Live Links Turned Off In Messenger 2009

Microsoft have just posted a security warning on their Windows Live blog: Security alert: Active links in Messenger 2009 temporarily turned off to prevent a malicious worm. They are alerting users that there is a malicious worm currently trying to spread itself through IM networks, including Windows Live Messenger 2009 (Wave 3).

The worm spreads by inserting a link into an IM conversation with a person whose computer is already infected. When someone clicks the link, it opens in a browser, downloads the worm on the recipient’s computer, and then repeats this process.

This however does NOT concern users of the latest version of the software – Windows Live Messenger 2011

Stay alert!


Marc Liron – Ex-Microsoft MVP (2004-2010)

Windows Live Messenger 2011

Microsoft has made the new version of Messenger more social, says Jamie Cannon, group product manager for Windows Live. “We like to think of Messenger as your people app. It’s the one place to stay up to date on all the social networks you belong to.”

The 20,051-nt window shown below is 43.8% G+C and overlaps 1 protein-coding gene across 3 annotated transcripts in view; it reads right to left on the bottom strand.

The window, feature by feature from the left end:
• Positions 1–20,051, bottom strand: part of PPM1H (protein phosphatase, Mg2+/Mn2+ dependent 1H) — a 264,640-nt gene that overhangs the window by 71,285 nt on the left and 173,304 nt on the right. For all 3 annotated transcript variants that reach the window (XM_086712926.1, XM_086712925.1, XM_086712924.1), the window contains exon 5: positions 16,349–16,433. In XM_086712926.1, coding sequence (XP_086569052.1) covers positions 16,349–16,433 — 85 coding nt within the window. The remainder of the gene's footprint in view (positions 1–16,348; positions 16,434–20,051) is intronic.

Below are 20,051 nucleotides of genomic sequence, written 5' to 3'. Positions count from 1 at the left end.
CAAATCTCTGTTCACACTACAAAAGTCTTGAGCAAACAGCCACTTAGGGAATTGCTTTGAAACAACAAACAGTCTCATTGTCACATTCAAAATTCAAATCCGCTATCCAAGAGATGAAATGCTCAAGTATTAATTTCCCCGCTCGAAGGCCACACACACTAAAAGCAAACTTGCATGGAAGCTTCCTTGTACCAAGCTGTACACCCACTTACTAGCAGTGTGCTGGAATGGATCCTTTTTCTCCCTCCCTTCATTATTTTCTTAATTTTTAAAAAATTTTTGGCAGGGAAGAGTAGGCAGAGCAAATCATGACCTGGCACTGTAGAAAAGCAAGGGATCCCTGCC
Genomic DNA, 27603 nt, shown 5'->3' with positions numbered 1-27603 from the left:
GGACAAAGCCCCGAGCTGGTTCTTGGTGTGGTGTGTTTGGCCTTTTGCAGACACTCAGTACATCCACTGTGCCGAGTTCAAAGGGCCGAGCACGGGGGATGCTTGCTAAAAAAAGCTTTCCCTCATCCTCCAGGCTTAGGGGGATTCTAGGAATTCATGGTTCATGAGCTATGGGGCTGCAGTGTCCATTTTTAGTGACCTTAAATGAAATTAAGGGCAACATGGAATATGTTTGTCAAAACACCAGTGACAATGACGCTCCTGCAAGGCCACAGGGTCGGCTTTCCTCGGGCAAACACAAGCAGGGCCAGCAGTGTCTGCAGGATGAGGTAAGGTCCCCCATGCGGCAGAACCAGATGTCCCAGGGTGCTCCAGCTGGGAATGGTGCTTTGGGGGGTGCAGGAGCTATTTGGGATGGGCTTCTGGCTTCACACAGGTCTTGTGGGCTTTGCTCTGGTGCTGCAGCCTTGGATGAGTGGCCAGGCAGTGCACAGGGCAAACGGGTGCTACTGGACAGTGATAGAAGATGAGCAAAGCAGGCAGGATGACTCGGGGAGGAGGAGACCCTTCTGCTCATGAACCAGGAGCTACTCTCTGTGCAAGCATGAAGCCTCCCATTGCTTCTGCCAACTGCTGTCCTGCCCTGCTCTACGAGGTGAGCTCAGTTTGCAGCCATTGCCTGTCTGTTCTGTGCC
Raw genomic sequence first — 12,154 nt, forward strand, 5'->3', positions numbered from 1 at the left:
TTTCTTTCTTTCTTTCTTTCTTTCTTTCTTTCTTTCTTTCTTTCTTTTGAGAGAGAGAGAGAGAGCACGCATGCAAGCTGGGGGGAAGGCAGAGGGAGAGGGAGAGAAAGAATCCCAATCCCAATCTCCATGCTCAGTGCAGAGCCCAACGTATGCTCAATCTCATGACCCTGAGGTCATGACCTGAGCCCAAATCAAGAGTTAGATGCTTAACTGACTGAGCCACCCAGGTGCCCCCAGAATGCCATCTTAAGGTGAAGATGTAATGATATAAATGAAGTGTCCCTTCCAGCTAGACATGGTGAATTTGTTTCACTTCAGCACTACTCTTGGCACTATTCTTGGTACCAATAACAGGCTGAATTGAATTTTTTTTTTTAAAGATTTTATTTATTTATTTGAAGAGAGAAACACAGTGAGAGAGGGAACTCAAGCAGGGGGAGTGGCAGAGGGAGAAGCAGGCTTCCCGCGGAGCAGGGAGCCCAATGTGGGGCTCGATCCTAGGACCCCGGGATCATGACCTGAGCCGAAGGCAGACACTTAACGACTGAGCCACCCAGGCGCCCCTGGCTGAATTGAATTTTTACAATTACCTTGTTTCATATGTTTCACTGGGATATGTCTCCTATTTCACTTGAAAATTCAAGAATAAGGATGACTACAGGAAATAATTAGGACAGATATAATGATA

In addition to the familiar IM service, Messenger now brings together all the content from a user’s social networks. It incorporates updates and newsfeeds from sites such as Facebook and MySpace, and lets users comment on them right from Messenger. Users can easily share photos across their networks, plus Messenger introduces an immersive experience for viewing friends’ photo galleries from Facebook. Inline video eliminates the need to leave Messenger to watch YouTube videos that friends post.

The Windows Live team also included updates to improve chat. For example, high-definition video chats are now available through Messenger. And users can hold multiple conversations at the same time through the new tab chat feature. Facebook chat, another feature, lets people IM across networks.

“We didn’t want to create another social network,” Cannon says. “We really designed Messenger to help you stay in touch with the people that matter to you most, wherever they already are.”


Marc Liron – Microsoft MVP (2004-2010)